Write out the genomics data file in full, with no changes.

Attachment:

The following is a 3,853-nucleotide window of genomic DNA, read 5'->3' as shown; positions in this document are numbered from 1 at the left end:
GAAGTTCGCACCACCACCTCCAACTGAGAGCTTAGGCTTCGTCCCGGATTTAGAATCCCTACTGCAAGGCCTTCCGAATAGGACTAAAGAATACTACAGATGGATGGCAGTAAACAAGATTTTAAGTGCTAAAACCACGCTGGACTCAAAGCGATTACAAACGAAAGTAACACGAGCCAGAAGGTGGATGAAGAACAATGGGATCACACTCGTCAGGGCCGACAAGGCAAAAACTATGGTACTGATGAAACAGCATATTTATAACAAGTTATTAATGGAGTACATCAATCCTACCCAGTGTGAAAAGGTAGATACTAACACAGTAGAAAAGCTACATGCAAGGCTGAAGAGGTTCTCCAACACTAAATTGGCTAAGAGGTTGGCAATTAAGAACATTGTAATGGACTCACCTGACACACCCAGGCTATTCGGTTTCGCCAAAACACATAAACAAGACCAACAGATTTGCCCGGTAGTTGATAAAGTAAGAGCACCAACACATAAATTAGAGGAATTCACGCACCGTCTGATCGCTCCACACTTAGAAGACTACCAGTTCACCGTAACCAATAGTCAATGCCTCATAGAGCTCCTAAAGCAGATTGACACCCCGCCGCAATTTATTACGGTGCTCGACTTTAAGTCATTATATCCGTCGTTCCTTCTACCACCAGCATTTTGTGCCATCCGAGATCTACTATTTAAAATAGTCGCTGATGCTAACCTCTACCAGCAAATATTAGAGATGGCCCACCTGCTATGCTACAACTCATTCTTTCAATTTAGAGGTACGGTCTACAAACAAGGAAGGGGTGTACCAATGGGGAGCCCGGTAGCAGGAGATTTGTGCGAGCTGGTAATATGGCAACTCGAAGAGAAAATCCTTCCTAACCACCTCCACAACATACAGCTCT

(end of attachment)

The following is a 3,853-nucleotide window of genomic DNA, read 5'->3' as shown; positions in this document are numbered from 1 at the left end:
GAAGTTCGCACCACCACCTCCAACTGAGAGCTTAGGCTTCGTCCCGGATTTAGAATCCCTACTGCAAGGCCTTCCGAATAGGACTAAAGAATACTACAGATGGATGGCAGTAAACAAGATTTTAAGTGCTAAAACCACGCTGGACTCAAAGCGATTACAAACGAAAGTAACACGAGCCAGAAGGTGGATGAAGAACAATGGGATCACACTCGTCAGGGCCGACAAGGCAAAAACTATGGTACTGATGAAACAGCATATTTATAACAAGTTATTAATGGAGTACATCAATCCTACCCAGTGTGAAAAGGTAGATACTAACACAGTAGAAAAGCTACATGCAAGGCTGAAGAGGTTCTCCAACACTAAATTGGCTAAGAGGTTGGCAATTAAGAACATTGTAATGGACTCACCTGACACACCCAGGCTATTCGGTTTCGCCAAAACACATAAACAAGACCAACAGATTTGCCCGGTAGTTGATAAAGTAAGAGCACCAACACATAAATTAGAGGAATTCACGCACCGTCTGATCGCTCCACACTTAGAAGACTACCAGTTCACCGTAACCAATAGTCAATGCCTCATAGAGCTCCTAAAGCAGATTGACACCCCGCCGCAATTTATTACGGTGCTCGACTTTAAGTCATTATATCCGTCGTTCCTTCTACCACCAGCATTTTGTGCCATCCGAGATCTACTATTTAAAATAGTCGCTGATGCTAACCTCTACCAGCAAATATTAGAGATGGCCCACCTGCTATGCTACAACTCATTCTTTCAATTTAGAGGTACGGTCTACAAACAAGGAAGGGGTGTACCAATGGGGAGCCCGGTAGCAGGAGATTTGTGCGAGCTGGTAATATGGCAACTCGAAGAGAAAATCCTTCCTAACCACCTCCACAACATACAGCTCT